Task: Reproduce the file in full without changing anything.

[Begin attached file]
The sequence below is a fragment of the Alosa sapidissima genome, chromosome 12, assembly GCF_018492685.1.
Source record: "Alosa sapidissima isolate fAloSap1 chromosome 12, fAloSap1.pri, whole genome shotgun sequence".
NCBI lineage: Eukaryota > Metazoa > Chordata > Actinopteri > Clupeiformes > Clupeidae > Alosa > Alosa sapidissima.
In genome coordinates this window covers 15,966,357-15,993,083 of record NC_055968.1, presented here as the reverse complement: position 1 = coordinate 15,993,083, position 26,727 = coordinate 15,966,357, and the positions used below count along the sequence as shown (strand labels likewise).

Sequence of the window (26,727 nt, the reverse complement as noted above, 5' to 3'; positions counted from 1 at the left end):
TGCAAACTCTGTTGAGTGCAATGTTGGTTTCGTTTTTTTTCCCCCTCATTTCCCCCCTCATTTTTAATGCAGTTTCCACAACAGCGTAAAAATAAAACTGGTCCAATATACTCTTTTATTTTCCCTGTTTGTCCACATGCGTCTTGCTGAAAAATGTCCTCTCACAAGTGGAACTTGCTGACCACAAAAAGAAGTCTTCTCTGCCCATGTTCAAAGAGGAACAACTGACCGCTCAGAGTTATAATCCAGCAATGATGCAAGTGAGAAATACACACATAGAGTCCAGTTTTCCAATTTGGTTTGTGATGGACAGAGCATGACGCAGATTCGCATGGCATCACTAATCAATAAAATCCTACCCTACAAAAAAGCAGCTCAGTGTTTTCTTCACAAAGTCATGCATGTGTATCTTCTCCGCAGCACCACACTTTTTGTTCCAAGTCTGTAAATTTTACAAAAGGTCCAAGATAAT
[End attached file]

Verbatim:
The sequence below is a fragment of the Alosa sapidissima genome, chromosome 12, assembly GCF_018492685.1.
Source record: "Alosa sapidissima isolate fAloSap1 chromosome 12, fAloSap1.pri, whole genome shotgun sequence".
NCBI lineage: Eukaryota > Metazoa > Chordata > Actinopteri > Clupeiformes > Clupeidae > Alosa > Alosa sapidissima.
In genome coordinates this window covers 15,966,357-15,993,083 of record NC_055968.1, presented here as the reverse complement: position 1 = coordinate 15,993,083, position 26,727 = coordinate 15,966,357, and the positions used below count along the sequence as shown (strand labels likewise).

Sequence of the window (26,727 nt, the reverse complement as noted above, 5' to 3'; positions counted from 1 at the left end):
TGCAAACTCTGTTGAGTGCAATGTTGGTTTCGTTTTTTTTCCCCCTCATTTCCCCCCTCATTTTTAATGCAGTTTCCACAACAGCGTAAAAATAAAACTGGTCCAATATACTCTTTTATTTTCCCTGTTTGTCCACATGCGTCTTGCTGAAAAATGTCCTCTCACAAGTGGAACTTGCTGACCACAAAAAGAAGTCTTCTCTGCCCATGTTCAAAGAGGAACAACTGACCGCTCAGAGTTATAATCCAGCAATGATGCAAGTGAGAAATACACACATAGAGTCCAGTTTTCCAATTTGGTTTGTGATGGACAGAGCATGACGCAGATTCGCATGGCATCACTAATCAATAAAATCCTACCCTACAAAAAAGCAGCTCAGTGTTTTCTTCACAAAGTCATGCATGTGTATCTTCTCCGCAGCACCACACTTTTTGTTCCAAGTCTGTAAATTTTACAAAAGGTCCAAGATAAT